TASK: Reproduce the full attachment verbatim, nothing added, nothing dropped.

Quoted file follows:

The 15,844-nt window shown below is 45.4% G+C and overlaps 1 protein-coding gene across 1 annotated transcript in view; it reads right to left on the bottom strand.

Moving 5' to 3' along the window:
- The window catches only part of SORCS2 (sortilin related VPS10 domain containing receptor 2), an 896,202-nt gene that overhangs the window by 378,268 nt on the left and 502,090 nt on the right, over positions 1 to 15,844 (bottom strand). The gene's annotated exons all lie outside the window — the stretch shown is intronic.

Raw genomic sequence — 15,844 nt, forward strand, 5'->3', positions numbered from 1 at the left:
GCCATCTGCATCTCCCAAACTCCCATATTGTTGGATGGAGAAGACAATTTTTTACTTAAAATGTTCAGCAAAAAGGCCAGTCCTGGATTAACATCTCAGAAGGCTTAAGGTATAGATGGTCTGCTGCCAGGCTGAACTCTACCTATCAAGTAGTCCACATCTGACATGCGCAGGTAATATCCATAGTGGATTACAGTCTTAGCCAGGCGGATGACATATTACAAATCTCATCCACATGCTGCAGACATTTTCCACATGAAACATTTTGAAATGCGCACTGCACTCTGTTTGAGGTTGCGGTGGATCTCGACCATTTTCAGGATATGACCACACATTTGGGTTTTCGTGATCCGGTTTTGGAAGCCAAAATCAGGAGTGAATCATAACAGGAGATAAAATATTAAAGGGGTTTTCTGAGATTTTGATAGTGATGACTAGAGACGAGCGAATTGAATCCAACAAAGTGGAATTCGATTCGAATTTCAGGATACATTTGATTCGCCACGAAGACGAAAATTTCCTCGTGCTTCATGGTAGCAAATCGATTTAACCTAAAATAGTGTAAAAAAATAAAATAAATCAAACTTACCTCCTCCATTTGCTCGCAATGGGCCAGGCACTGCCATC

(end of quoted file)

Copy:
The 15,844-nt window shown below is 45.4% G+C and overlaps 1 protein-coding gene across 1 annotated transcript in view; it reads right to left on the bottom strand.

Moving 5' to 3' along the window:
- The window catches only part of SORCS2 (sortilin related VPS10 domain containing receptor 2), an 896,202-nt gene that overhangs the window by 378,268 nt on the left and 502,090 nt on the right, over positions 1 to 15,844 (bottom strand). The gene's annotated exons all lie outside the window — the stretch shown is intronic.

Raw genomic sequence — 15,844 nt, forward strand, 5'->3', positions numbered from 1 at the left:
GCCATCTGCATCTCCCAAACTCCCATATTGTTGGATGGAGAAGACAATTTTTTACTTAAAATGTTCAGCAAAAAGGCCAGTCCTGGATTAACATCTCAGAAGGCTTAAGGTATAGATGGTCTGCTGCCAGGCTGAACTCTACCTATCAAGTAGTCCACATCTGACATGCGCAGGTAATATCCATAGTGGATTACAGTCTTAGCCAGGCGGATGACATATTACAAATCTCATCCACATGCTGCAGACATTTTCCACATGAAACATTTTGAAATGCGCACTGCACTCTGTTTGAGGTTGCGGTGGATCTCGACCATTTTCAGGATATGACCACACATTTGGGTTTTCGTGATCCGGTTTTGGAAGCCAAAATCAGGAGTGAATCATAACAGGAGATAAAATATTAAAGGGGTTTTCTGAGATTTTGATAGTGATGACTAGAGACGAGCGAATTGAATCCAACAAAGTGGAATTCGATTCGAATTTCAGGATACATTTGATTCGCCACGAAGACGAAAATTTCCTCGTGCTTCATGGTAGCAAATCGATTTAACCTAAAATAGTGTAAAAAAATAAAATAAATCAAACTTACCTCCTCCATTTGCTCGCAATGGGCCAGGCACTGCCATC